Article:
iKazoo is a prototype for an open source platform using Arduino and recently launched a crowdfunding campaign on Indiegogo. It’s a multifunctional device assistant for entertainment with a touch and shock sensitive surface. It can easily record or alter your voice but also play many types of instrument. You can use it as a optical game controller and even as a brush on your pad. The hardware contains sensors that can monitor all body movements and become a step counter. Here’s the video presentation:
Archive for the ‘music’ Category
(Italian version below)
A full Arduino MP3 player using a SD card and a MP3 module based on a chip from VLSI (VS1002d, VS1003 VS1053). The player includes a small amplifier and two speakers, making it a small Jukebox in the age of Ipods. The project includes a small library for the management of the MP3 and the SD chip. A Funny Arduino project ..
With the Drum kit – Kit AI by Spikenzielabs you can build an electronic drum kit. The bundle contains all of the electronics, including the piezo sensors for the drum pads. You build the drum pads yourself, and then connect the Drum Kit – Kit AI to your computer to play sounds using your favorite audio software, or use the MIDI-out port to a connected drum synthesizer.
Roberto De Nicolò (aka Rodenic) has realized an useful tutorial video showing what he has called FingerDrum. Roberto has applied a piezo sensor to each finger of a glove, allowing the triggering of individual drum sounds from his midi expander. If you think the glove is unconfortable, check out the FingerPad and turn your mouse pad into a drum pad.
Julien Bayle is a digital artist and technology developer, and his work is an excellent starting point for anyone interested in the DIY man-machine interfaces.
Back in 2008, Julien created a clone of the Monome, a control surface consisting in a matrix of leds and buttons whose functioning is defined by software. It was called Bonome and RGB leds were used, instead of monochromatic leds of the standard model. Here are the instructions to build it.
Some time later, inspired by the DIY controller used by Monolake, Julien decided to build its own Protodeck to control Ableton Live.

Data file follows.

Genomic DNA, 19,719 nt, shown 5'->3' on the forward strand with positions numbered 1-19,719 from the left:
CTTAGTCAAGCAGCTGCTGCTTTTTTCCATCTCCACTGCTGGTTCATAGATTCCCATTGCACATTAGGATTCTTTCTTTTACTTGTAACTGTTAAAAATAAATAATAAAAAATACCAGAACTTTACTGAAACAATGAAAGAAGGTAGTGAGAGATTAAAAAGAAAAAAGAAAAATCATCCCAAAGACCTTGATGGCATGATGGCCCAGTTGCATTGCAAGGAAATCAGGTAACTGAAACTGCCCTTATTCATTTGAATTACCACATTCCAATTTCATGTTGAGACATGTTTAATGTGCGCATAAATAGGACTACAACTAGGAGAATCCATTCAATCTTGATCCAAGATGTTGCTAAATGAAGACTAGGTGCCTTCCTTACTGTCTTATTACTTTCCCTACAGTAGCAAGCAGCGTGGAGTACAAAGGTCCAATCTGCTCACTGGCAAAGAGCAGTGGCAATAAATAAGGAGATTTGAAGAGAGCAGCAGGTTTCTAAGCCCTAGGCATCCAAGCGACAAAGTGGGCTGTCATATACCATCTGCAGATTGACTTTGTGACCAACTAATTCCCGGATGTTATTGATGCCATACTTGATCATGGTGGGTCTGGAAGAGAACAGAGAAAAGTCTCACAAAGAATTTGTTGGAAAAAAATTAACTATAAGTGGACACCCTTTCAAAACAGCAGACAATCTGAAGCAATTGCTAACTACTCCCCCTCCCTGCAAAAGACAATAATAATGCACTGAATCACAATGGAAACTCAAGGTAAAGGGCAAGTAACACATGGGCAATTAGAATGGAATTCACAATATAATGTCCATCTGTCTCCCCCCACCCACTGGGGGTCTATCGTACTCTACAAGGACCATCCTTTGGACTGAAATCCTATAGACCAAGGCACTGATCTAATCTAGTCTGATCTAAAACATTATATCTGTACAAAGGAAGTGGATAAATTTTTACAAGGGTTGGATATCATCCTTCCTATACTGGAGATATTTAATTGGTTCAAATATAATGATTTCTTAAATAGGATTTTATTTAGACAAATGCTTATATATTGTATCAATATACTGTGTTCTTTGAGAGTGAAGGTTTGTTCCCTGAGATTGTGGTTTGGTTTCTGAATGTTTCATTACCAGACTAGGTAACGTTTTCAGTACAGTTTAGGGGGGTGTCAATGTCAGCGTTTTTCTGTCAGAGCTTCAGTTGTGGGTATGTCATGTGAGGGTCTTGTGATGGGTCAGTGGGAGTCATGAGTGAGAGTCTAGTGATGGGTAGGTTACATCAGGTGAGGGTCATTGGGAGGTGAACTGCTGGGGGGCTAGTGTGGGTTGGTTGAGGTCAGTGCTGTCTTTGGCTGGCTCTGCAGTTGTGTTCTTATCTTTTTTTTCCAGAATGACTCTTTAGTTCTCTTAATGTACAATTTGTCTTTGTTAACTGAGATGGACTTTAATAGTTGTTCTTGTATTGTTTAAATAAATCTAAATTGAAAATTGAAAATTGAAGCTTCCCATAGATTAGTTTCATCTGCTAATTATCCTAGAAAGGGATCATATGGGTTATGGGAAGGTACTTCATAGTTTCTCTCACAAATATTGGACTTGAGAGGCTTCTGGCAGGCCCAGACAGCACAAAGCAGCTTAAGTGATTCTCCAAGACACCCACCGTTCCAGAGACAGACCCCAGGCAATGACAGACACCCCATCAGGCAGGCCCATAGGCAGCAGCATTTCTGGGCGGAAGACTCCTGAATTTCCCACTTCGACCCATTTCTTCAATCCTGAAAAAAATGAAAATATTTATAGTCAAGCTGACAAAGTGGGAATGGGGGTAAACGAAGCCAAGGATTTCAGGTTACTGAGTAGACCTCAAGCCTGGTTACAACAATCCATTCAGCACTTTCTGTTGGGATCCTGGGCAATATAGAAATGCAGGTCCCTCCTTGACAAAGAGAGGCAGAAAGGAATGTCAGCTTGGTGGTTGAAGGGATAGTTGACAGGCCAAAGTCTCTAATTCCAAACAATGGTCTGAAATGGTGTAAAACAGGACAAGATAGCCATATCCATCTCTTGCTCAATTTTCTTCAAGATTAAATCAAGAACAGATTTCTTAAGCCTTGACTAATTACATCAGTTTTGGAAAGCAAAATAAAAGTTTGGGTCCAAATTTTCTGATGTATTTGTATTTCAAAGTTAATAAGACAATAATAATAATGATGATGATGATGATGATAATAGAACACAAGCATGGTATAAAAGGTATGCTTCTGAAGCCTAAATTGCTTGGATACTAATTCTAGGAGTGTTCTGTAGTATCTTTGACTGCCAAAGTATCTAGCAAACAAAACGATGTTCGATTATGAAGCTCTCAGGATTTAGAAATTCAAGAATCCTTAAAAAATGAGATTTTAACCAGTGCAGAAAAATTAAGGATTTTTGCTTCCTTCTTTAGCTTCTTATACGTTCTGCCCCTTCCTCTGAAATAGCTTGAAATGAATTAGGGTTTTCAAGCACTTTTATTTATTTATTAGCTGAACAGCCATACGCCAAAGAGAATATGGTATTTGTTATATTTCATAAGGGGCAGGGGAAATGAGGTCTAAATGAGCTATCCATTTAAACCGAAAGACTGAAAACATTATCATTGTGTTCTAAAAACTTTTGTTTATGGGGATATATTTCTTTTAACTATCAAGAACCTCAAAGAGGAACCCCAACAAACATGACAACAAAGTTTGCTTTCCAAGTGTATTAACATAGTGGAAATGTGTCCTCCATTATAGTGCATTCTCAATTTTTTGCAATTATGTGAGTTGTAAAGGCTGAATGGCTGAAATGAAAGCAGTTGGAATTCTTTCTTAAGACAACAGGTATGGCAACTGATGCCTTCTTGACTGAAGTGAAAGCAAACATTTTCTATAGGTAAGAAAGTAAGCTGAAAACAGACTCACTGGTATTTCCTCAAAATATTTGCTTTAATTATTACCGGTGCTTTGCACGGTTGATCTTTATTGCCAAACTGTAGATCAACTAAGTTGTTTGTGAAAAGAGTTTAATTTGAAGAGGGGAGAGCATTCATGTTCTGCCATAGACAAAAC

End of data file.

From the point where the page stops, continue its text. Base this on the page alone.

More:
Recently I stumbled upon his post titled “Arduino is the Power” and I discovered that Julien has started writing a book about the Arduino platform. So I thought that regular readers of the Arduino Blog would welcome an interview with this interesting guy. And here it is!
Andrea Reali: Tell us something about you.
Julien Bayle: I’m Julien Bayle from France. I’m a digital artist and technology evangelist. I’m inside computers world since my dad bought us a Commodore 64, around 1982.
I’m working with music softwares since the first sound-trackers and I began to work with visuals too with my Amiga 500, using some first POV-like softwares.
I first began by working as an IT Security Architect by day, then I quit to be only what I am today and especially to be really free to continue my travel inside art & technology.
I’m providing courses & consulting & development around open-source technology like Arduino, java/processing but also & especially with Max6 graphical programming framework which is my speciality. Max6 is really an universe itself and we’d need more than one life to discover all features. As an Ableton Certified Trainer, I’m still teaching that a bit.
All technology always provides tools to achieve art. I guess my path comes from pure technology and goes to pure art.
Moppy is a musical floppy controller program. By using an Arduino UNO as a translator, you can command an array of floppy drives with a musical keyboard. The head on each floppy drive is controlled by a stepper motor which will put out sounds when driven at the right frequency.
Here is a link to the Moppy project page.
Enjoy your musical floppy drives!
This instructable shows you how to create a very simple Arduino-based sequencer with nice features:
Multiple synthesizer projects has been done for the Arduino, but few has been able to utilize the full power of the Arduino processor. DZL from GeekPhysical wrote a 4 voice wavetable synthesizer that is one of more advanced software based synths for the Arduino. It has wavetables included (sine, saw, square and triangle) and envelopes to create beats.
“Years” is an artwork created by Bartholomäus Traubeck that translates wood’s year rings into sound. The record player uses a system that analyse tree’s years for their strength, thickness and rate of growth. This data are mapped to a scale defined by the overall appearance of the wood and serves as basis for a generative process that outputs piano music. The system is composed by arduino, ps eye, stepper motor for moving the tonearm, vvvv and ableton live, all connected via midiyoke and/or serial.
For more information: http://traubeck.com/years/
The musical interfaces can sometimes be extremely curious. That’s the case of the chess sequencer.
The Chess Sequencer is a step matrix sequencer made from a chess board, where placing the pieces make music. The sequencer is connected to software synths on my Mac trough USB and a Processing patch to convert the serial data to internal midi.
The core here is an Arduino Mega. I was planing to use the Duemilanove but laziness caught me. The Mega has tons of IOs so I do not have to make a lot of multiplexing saving me hours of work.
Check here the full instructions to build your own!